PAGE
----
Sunday, July 09, 2006

Can Sport be a Diversity Trainer?

Can Sports bring a nation and perhaps even Europe together?

Reference: "French Soccer and the Future of Europe" by Zinn and Cohen

subtitle: the challenge of diversity in Europe, another vision?

If anyone is paying attention to soccer and the World Cup final this weekend
(pardon this old soccer coach who helped introduce it to Florida schools and
colleges almost 50 years ago), something quite amazing is happening in
France and Europe this week.

As you may know, France now has 6 million Muslims and the recent youth riots
were due in part to their lack of assimilation and job opportunity in
France. Even England with 3 million Muslims is worried after the London
bombing, and discovering that 1 out of a 100 is sympathetic to Muslim
extremism, counted by Winston S. Churchill on BBC last night as possibly
300,000. He predicted France would be a Muslim country in 20 years at
present rate. Europe already knows Muslim violence if you are keeping up,
not to the extent of 911, but terroristic assassinations of those regarded
as the enemy of the Koran.

What is happening in France, despite "proud racist" dismay is celebration
and joy in a multi-cultural soccer team. Here is a few quotes:

"While hundreds of thousands of people celebrated on the Champs-Elyses
following France's stunning turn-around, not everyone was joining the fun.
Proud racist and leader of the ultra-right wing National Front, Jean-Marie
Le Pen, could not resist defiling the moment. Le Pen decried France's
multi-ethnic team as unrepresentative of French society, saying that France
"cannot recognize itself in the national side," and "maybe the coach
exaggerated the proportion of players of color and should have been a bit
more careful."

"Le Pen and others of his ilk do not recognize themselves in a team whose
leader is of Algerian descent, Zinedine Zidane, and whose most feared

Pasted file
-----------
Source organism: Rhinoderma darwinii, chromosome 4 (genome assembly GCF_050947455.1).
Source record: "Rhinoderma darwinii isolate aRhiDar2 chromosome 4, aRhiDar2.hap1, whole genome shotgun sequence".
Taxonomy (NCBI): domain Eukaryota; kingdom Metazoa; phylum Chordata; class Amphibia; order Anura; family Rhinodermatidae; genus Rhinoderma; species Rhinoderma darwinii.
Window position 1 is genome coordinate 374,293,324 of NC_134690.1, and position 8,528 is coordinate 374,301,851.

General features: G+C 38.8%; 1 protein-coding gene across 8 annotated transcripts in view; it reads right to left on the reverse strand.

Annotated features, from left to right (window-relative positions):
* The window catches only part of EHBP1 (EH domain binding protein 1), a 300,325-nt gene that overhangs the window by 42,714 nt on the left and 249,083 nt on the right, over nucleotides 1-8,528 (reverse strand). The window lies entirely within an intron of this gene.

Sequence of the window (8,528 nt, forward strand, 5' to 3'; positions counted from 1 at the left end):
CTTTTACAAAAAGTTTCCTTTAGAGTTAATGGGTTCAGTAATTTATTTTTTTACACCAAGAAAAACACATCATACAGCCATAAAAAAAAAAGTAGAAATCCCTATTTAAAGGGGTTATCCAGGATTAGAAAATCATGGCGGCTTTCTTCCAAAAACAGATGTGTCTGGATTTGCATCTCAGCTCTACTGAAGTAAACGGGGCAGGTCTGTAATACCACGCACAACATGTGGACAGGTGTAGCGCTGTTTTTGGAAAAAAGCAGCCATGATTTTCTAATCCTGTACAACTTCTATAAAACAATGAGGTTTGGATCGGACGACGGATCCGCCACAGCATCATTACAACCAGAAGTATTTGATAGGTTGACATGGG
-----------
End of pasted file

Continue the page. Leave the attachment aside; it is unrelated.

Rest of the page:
striker is black, Thierry Henry. Le Pen used to torture Algerians for the
French military in the 1950s and it turns his stomach that his team reflects
France's (and Europe's) colonial past, with players from Cameroon,
Guadalupe, Senegal, Congo, Algeria, and Benin among other countries.

For entire article see:

Concluding paragraph, worth reading:

"It is paradoxical that a victory by France, a country with as grisly a
colonial past as any European power, could be a cause for celebration by
immigrants and fighters for social justice. But as last year's "suburb"
riots and mass youth demonstrations have shown, there is a battle over what
it means to be French and by extension, the future of Europe. Anti-Arab and
Muslim sentiment is by no means monopolized by Le Pen and his cronies on the
far right. Whether or not they defeat Italy for the title, the astonishing
success of France's multi-ethnic team presents another vision for the future
of the continent.


Note: Dave Zirin is the author of "What's My name Fool?": Sports and
Resistance in the United States." Email to:
John Cox is an assistant History professor at Florida Gulf Coast University.

The World Cup Finals of the Beautiful Game is scheduled for Sunday p.m.
between France and Italy. Prognosis: Italy looks stronger on paper, (and the
stingiest of all on defense) but the romance is with the shocking French who
have surprised most everyone. Some of the best players in the world are
playing against each other and their skill, both individual and teamwork, is


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